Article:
Energy Expenditure during Functional Daily Life Performances in Patients with Fibromyalgia
Research output: Contribution to journal › Article › Academic › peer-review
ObjectiveThe objective of this study was to evaluate whether patients with fibromyalgia FM need more oxygen and more time to complete a walking and stair-climbing task than healthy volunteers and perceive the performance of these tasks as more strenuous. Furthermore, it was evaluated whether a less efficient performance is more pronounced in patients reporting a higher level of fear of movement.
MethodsThirty patients with FM and 30 matched healthy volunteers completed a 500-meter walking and a stair-climbing task (60 steps) while wearing a mobile gas analyzing unit. Mean and total oxygen consumption and time needed to complete each task were recorded. After both tasks, a Borg score was used to measure perceived exertion. Fear of movement was measured with the Tampa Scale for Kinesiophobia.
ResultsPatients with FM needed more time to complete the walking and stair-climbing task and reported higher levels of exertion compared to healthy volunteers. However, the total oxygen consumption for performing both tasks was not different. In patients with FM, a higher level of fear of movement was associated with a higher perceived exertion after the walking task. Interestingly, a higher somatic focus is related to a lower mean oxygen consumption needed to perform the stair-climbing task.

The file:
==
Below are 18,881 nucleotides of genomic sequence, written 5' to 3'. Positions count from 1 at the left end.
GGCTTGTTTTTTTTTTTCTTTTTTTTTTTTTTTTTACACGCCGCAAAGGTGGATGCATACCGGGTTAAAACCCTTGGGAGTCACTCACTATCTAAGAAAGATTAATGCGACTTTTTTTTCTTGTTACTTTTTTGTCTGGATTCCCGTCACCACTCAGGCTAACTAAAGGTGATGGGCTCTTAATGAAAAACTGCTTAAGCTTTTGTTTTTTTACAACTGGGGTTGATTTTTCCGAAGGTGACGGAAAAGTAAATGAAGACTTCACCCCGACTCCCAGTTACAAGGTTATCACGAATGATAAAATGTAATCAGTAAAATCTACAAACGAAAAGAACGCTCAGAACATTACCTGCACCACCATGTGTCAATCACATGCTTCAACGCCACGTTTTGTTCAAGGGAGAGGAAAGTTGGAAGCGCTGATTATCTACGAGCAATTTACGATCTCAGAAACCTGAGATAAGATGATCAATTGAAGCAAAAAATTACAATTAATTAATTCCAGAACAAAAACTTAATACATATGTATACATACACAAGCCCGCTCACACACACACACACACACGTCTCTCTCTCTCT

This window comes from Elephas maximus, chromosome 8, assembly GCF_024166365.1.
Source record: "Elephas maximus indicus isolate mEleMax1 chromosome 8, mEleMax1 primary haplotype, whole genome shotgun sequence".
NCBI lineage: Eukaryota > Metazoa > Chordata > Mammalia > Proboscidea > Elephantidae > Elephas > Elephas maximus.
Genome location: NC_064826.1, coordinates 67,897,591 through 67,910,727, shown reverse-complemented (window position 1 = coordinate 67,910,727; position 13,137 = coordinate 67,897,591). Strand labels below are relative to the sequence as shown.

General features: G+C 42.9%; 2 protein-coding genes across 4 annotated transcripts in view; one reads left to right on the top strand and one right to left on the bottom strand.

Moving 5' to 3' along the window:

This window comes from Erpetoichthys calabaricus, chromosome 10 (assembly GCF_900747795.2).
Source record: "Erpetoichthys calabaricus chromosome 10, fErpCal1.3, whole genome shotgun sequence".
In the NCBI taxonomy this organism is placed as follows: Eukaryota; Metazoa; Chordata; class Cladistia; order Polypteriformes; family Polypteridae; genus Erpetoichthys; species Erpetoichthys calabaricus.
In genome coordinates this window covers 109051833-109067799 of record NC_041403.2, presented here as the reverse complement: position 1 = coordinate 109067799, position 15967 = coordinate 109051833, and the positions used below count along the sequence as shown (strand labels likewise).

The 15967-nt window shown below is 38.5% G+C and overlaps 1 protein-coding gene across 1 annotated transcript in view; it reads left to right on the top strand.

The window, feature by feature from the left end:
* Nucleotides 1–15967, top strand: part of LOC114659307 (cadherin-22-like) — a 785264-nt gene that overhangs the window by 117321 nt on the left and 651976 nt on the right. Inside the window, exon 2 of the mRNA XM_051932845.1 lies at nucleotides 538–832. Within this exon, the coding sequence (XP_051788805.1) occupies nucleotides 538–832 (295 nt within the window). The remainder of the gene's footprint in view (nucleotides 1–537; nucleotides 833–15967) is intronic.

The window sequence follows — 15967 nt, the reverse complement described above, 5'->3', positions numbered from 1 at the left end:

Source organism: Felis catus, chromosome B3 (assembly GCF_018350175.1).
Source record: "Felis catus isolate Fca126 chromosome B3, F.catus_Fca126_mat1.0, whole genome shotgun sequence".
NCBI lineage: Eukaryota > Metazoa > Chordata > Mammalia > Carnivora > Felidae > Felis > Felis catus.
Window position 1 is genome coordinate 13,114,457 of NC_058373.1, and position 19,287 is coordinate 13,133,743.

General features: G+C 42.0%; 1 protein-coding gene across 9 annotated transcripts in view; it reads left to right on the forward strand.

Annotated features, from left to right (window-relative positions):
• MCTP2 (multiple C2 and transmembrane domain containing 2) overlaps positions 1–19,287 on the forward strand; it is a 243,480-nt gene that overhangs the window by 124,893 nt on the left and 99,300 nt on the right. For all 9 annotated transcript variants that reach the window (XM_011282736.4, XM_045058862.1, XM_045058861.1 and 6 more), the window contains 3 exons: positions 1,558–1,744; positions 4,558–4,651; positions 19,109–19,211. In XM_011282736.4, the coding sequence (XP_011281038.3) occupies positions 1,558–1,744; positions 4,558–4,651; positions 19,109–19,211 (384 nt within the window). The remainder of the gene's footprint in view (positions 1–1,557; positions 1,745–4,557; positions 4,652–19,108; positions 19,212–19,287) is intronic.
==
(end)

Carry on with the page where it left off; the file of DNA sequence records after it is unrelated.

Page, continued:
ConclusionIn conclusion, patients with FM perceive a walking and stair-climbing task as more strenuous than healthy controls, even though they walked slower and no differences in total O-2 consumption during completion of both tasks were found.
- fibromyalgia, functional daily tasks, energy expenditure, fear of movement, LOW-BACK-PAIN, CHRONIC MUSCULOSKELETAL PAIN, INVARIANT 2-FACTOR MODEL, 6-MINUTE WALK TEST, QUALITY-OF-LIFE, TAMPA SCALE, PSYCHOMETRIC PROPERTIES, CATASTROPHIZING SCALE, PERCEIVED EXERTION, TEMPORAL SUMMATION